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It doesn’t have to be stressful
Planning your wedding can be stressful if your parents are divorced
Experts provide helpful tips on how to navigate the joyous occasion
Remember to respect your parents’ feelings
Your wedding day should be the happiest day of your life. However, it can be challenging to navigate the day when you have divorced parents. Depending on their relationship, you might have to keep them apart to make sure a fight doesn’t break out in the middle of the wedding reception. Weddings are supposed to be happy, not filled with family drama.
So, what are you supposed to do? Luckily, experts have provided their best advice on how to plan your wedding with less stress. That sounds pretty good, doesn’t it?
Set your boundaries and have conversations
As you plan your wedding day, set boundaries for yourself, your partner, and your family. Jaclyn Lopez Witmer, a licensed clinical psychologist at Therapy Group, recommended having conversations with your parents several months before your big day. Discuss how they will interact with each other, and what roles they will play in the wedding.
If you have always imagined your parents sitting together during the ceremony or reception, ask them how they would feel about it. Tell them why it’s important to you. If your parents really can’t handle sitting together for a few hours, it’s best to change your plans while you still have time. As the experts say, you’ll have a better result with your wedding if you’re flexible with your planning.
Give each parent a specific task
According to Tasha Bracken, of SD Events in Boston, Massachusetts, one of the best things you can do for your divorced parents is to give each parent a specific task they “own.” They won’t have to work together. It will be their own separate project.
“For instance, if one parent really enjoys food, allow him or her to be part of the menu selection process,” Bracken recommended. “Maybe the other enjoys music, so get them involved in selecting music for the cocktail hour or reception.”
Your parents will feel like they both play an integral role in your wedding, but they also won’t have to work together as a team, which could result in more arguments and stress. Of course, as Bracken advised, if any issues arise, “address them head-on immediately—don’t ignore them.”
Keep your planner informed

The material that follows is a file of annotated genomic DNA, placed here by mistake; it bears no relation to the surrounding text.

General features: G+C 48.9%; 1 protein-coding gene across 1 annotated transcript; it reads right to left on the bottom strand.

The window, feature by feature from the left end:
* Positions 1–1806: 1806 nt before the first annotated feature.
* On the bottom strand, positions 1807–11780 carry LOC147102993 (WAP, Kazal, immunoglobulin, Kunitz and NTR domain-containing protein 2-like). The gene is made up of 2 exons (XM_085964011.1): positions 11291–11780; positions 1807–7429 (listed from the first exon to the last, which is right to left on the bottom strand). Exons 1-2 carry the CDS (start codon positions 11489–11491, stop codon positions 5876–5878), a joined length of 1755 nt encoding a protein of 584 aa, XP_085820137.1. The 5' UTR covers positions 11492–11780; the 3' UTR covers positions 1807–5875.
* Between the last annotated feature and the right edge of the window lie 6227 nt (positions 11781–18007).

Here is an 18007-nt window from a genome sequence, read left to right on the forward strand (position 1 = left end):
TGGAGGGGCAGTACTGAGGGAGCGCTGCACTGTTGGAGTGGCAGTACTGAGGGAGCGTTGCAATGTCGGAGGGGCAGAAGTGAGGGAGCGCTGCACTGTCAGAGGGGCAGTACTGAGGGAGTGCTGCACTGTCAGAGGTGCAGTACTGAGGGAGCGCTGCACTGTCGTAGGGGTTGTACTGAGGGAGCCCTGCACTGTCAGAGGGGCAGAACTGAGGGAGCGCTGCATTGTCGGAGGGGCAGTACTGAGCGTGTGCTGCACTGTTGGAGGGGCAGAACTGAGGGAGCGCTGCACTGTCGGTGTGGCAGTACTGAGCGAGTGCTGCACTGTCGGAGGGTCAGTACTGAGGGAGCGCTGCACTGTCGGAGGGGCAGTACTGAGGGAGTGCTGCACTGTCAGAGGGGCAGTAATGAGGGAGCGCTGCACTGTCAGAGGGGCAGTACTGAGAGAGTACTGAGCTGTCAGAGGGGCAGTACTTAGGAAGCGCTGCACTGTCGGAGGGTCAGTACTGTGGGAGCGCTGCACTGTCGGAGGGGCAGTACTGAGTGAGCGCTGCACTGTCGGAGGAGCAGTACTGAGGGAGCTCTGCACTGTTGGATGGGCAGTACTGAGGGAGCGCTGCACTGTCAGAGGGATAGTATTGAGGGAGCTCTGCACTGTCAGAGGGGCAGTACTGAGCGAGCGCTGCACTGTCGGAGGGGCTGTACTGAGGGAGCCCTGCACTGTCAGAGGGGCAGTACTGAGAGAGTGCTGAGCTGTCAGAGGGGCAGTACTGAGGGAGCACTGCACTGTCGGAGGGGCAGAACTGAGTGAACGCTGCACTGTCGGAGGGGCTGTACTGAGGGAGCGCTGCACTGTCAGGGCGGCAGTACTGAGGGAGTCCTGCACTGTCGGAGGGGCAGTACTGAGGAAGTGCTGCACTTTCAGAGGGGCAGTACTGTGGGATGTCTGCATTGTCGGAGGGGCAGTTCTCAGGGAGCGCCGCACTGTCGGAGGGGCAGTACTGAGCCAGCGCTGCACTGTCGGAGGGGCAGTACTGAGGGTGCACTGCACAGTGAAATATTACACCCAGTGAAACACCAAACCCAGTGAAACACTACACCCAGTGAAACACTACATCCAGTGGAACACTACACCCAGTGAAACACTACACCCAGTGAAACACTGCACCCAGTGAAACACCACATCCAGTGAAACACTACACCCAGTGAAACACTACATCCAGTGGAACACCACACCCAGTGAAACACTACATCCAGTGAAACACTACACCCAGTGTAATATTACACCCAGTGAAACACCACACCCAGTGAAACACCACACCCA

If you have a wedding planner or coordinator, it’s essential they understand the relationship between your parents. Handling divorced parents isn’t a new experience for them. They are trained to cooperate with parents with all kinds of relationships, but you have to let them know about the situation before the wedding. According to Danielle Rothweiler of Rothweiler Event Design in Verona, New Jersey, your planner can’t avoid problems if you don’t inform them of what they’re dealing with.
“It’s your day, you make the rules,” said Lily Ewin, Seattle-based therapist. “However, when making plans and setting boundaries, it’s important that you consider everyone else’s feelings, as well.”
Don’t forget about the other vendors and people involved in your wedding. Let your photographer know about the situation so they can make adjustments for the wedding photographs. If your parents don’t want to stand next to each other in the group family photo, let your photographer know in advance so you can avoid any drama.
Understand their feelings
Your parents don’t mean to cause complications, so be aware of their feelings as you plan your wedding. They’re going to try their best to put on a happy face at the wedding, but it might be difficult when they feel uncomfortable around each other. Respect their wishes.
“Put yourself in their shoes and everything you ask of them, ask if you’d be willing to do the same if the tables were reversed,” said Deborah McCoy, president of the American Academy of Wedding Professionals.
Talk to your parents and remind them that you’re happy to have them both be a part of your special day. Focus on taking care of your parents, yourself, and enjoying the day with your partner—because that is really what is most important.
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